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Tuesday, October 28, 2008

Had enough yet? Vote for change

By Dennis Byrne
Chicago Tribune

Folks who are sincerely interested in "real change" should vote in next Tuesday's election for an Illinois constitutional convention.

Former Gen. Colin Powell said the election of Barack Obama would be "transformational," and if supporters of the Democratic candidate want the same kind of sea change on the state level, they can mark yes on the ballot question: Shall a convention be called to change the state constitution?

Without it, the state will continue marching toward insolvency and remain mired in corruption and incompetence. Sure, a revision of the state's 37-year-old constitution doesn't guarantee our rescue from the clutches of the bumbling, stubborn and shady politicians and interests that now run the state. But without the kind of improvements the convention and voters can force upon the state's power structure, you can wager that nothing will change.

The organized opponents of a constitutional convention—representing many of the same business, labor and political interests that have steered us to the brink—insist that constitutional change isn't what we need. The way to change government is to elect new people, they say. Sure, that has worked so well.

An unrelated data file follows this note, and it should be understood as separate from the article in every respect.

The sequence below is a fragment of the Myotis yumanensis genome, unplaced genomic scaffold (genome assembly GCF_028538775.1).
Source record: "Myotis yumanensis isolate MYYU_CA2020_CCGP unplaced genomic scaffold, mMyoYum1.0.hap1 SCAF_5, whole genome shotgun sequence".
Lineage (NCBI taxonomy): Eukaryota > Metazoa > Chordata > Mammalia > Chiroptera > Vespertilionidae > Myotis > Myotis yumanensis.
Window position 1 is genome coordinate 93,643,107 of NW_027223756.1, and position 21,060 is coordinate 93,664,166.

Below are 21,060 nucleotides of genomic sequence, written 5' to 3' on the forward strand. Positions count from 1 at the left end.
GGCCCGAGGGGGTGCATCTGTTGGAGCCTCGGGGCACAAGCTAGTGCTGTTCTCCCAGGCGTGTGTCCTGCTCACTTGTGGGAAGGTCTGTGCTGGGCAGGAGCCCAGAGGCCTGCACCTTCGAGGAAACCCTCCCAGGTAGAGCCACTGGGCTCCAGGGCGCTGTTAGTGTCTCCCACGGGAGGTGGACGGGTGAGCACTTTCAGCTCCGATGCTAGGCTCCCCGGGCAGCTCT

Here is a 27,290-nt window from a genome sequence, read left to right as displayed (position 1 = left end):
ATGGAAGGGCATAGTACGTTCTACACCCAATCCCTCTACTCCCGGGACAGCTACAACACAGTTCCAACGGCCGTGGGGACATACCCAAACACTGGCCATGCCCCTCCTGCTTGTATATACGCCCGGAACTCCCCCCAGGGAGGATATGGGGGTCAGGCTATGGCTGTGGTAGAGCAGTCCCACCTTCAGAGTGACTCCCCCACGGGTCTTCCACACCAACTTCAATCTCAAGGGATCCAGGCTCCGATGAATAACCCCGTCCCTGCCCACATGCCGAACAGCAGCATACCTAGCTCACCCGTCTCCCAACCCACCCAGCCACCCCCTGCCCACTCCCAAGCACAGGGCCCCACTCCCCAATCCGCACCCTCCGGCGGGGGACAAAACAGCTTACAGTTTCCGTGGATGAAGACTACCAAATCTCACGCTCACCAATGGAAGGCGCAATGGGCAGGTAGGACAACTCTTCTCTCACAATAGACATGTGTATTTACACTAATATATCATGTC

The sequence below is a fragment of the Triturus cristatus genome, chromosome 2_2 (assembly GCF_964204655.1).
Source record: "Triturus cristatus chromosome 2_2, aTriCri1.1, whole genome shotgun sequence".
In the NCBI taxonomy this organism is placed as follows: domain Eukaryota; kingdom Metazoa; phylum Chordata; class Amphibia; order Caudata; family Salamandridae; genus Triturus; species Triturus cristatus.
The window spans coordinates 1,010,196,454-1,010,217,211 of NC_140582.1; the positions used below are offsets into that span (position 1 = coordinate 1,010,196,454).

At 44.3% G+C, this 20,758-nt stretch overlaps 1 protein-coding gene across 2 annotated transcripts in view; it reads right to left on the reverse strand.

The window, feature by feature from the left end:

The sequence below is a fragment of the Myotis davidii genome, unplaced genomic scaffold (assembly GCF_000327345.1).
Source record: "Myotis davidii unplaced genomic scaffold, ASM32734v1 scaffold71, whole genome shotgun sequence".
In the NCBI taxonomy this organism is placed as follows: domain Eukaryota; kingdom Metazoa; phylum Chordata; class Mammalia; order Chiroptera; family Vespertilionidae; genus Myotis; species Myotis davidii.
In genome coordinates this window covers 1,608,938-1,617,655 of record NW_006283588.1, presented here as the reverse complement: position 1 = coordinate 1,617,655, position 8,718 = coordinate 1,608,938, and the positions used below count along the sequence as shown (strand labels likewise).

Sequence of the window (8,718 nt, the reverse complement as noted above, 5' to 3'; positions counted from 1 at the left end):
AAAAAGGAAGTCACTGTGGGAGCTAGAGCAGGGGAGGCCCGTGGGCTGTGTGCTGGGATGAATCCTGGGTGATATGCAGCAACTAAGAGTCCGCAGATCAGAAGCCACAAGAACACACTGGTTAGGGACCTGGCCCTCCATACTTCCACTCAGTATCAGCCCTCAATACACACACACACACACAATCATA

Then, after telling us that the way to reform government is to elect better people, the anti-con-con forces warn us a convention would be dangerous because voters would elect the same kind of convention delegates that they already elect to run state government. This argument is at war with itself. If we can't elect true reformers to a con-con, then how are we going to elect true reformers to man the helm of state government?

The anti-con-con forces could have made a better case for themselves if they had said: To reform government, we need to elect better people, and we're creating a coalition of the reform-minded to do just that. Our coalition will cross party lines and back a consensus slate of candidates for the 2010 election, in which the governor and all leading state officers are elected. That they haven't shown any interest in that demonstrates that in opposing a convention they are mainly interested in tamping down reform efforts.

Certainly, some opposition is reasonable and well-intentioned, based on fears, for example, that the convention would draft a worse constitution or fall into the hands of single-issue delegates, such as those who want to write into it protections against global warming or for traditional marriage.

One such thoughtful opponent is Ann M. Lousin, a John Marshall Law School professor, an experienced hand from the 1970 Con-Con and a scholar in the field. In a 52-page paper, "Will Illinois Hold a Constitutional Convention?," she outlines some major issues and how they might be addressed without calling a convention.

Whether they are confronted at a convention or some other way, Lousin lays out a worthy agenda for consideration that is a rebuke to those who say there's nothing for a convention to do: replacing judicial elections with "merit" selection; funding public pensions; financing public elementary and secondary education; and instituting a system of recalling state and local elected officials.